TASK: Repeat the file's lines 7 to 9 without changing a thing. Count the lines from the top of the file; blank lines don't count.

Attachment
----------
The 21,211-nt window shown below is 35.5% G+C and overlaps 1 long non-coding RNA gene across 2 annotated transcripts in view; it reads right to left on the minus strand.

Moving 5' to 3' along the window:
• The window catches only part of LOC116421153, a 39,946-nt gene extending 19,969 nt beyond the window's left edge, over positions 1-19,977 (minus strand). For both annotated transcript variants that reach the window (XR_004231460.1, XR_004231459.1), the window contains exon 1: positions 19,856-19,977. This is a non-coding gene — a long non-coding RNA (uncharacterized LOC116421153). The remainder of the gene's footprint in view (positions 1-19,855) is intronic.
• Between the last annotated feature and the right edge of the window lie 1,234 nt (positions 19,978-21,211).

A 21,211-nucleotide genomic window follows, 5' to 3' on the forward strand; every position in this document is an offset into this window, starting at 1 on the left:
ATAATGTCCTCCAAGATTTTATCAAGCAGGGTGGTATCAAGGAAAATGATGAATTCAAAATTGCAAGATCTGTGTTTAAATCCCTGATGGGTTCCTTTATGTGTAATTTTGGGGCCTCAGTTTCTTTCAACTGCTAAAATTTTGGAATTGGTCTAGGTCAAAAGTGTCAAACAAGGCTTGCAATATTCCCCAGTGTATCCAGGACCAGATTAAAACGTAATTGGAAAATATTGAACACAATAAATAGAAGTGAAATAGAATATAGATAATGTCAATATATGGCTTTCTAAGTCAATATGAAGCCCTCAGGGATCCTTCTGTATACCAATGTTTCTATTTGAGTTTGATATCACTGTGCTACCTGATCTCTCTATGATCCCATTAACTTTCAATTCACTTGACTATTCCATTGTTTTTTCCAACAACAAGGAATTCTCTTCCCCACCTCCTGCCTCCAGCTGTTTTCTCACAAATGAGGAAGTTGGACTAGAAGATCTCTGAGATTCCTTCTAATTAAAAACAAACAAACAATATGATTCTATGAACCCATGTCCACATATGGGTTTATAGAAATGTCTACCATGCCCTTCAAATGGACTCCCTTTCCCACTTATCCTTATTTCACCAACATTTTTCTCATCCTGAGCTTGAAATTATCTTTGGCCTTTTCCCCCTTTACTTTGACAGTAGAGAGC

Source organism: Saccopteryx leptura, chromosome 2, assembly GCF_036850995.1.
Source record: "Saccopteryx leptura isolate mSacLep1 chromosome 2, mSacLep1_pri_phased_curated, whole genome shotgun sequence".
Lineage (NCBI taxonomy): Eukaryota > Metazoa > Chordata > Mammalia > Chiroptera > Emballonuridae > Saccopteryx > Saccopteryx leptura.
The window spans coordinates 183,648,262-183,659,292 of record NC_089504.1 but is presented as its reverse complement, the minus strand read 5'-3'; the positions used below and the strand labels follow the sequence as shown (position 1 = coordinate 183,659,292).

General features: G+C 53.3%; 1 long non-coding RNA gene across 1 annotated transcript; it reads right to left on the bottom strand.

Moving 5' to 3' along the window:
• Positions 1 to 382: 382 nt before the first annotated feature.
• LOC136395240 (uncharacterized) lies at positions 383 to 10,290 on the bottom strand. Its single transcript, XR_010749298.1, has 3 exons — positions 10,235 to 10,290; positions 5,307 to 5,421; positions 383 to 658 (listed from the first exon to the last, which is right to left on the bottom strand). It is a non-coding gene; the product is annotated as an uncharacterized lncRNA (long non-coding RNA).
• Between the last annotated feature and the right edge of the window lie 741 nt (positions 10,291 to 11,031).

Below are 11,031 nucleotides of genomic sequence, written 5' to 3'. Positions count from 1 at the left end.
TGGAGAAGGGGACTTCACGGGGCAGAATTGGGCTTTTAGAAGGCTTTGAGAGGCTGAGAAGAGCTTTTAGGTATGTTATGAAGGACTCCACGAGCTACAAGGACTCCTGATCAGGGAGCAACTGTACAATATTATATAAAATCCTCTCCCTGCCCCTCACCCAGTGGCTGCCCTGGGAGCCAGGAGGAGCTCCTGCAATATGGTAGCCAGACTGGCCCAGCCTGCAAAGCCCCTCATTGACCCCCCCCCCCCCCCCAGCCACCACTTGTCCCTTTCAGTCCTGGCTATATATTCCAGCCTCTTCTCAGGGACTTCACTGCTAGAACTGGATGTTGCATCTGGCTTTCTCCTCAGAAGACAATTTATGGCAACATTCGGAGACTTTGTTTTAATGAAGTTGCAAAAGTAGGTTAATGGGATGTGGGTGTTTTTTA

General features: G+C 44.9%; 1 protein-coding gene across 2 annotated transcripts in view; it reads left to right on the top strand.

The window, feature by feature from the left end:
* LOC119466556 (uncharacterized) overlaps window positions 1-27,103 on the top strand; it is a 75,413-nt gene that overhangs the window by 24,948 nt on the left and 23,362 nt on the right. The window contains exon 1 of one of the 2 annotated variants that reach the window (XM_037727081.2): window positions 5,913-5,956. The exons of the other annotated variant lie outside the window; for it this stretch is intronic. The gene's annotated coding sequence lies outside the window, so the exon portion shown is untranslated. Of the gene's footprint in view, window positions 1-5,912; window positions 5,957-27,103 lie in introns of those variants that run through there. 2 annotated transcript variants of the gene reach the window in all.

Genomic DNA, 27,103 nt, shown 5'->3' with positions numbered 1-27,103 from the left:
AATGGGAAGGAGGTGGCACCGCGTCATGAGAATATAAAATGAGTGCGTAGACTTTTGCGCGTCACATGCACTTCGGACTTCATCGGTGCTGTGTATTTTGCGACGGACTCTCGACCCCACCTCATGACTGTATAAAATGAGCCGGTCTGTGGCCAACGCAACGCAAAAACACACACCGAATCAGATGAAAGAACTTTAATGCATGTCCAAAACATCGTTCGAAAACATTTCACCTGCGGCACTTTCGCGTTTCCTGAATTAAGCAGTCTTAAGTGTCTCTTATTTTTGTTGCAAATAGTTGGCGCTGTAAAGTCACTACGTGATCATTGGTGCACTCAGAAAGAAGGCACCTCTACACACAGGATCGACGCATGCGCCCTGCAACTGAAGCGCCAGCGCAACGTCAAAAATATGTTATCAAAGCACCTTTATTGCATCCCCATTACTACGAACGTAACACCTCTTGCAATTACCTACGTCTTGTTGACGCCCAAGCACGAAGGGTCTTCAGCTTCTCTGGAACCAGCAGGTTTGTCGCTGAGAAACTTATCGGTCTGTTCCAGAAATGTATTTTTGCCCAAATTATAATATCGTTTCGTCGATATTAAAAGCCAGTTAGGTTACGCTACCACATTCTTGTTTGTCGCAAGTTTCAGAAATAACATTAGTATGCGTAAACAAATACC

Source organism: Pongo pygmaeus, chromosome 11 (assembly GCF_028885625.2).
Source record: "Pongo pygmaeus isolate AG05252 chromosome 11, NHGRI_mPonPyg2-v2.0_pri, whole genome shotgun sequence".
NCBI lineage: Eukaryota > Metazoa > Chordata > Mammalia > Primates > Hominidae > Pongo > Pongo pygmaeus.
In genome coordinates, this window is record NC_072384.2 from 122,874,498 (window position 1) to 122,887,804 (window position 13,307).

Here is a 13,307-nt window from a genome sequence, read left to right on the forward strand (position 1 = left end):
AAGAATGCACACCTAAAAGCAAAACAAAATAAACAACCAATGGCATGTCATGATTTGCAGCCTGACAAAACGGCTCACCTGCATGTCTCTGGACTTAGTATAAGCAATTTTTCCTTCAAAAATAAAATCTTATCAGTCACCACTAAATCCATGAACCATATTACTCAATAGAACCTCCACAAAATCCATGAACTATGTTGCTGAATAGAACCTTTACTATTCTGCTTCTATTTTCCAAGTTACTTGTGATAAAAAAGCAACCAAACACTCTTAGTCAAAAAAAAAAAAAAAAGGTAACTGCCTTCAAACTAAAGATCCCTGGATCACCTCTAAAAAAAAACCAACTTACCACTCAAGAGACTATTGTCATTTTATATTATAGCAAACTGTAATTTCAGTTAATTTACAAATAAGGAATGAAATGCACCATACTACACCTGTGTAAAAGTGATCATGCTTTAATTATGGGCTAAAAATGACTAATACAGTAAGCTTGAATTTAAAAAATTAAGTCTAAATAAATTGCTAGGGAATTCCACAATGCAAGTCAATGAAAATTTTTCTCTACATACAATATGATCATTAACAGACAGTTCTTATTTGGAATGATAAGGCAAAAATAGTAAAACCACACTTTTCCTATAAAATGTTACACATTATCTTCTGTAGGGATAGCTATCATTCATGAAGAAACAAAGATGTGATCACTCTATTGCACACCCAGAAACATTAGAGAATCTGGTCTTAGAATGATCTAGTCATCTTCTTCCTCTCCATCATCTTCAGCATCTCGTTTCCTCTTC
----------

Source organism: Saccopteryx leptura, chromosome 2, assembly GCF_036850995.1.
Source record: "Saccopteryx leptura isolate mSacLep1 chromosome 2, mSacLep1_pri_phased_curated, whole genome shotgun sequence".
Lineage (NCBI taxonomy): Eukaryota > Metazoa > Chordata > Mammalia > Chiroptera > Emballonuridae > Saccopteryx > Saccopteryx leptura.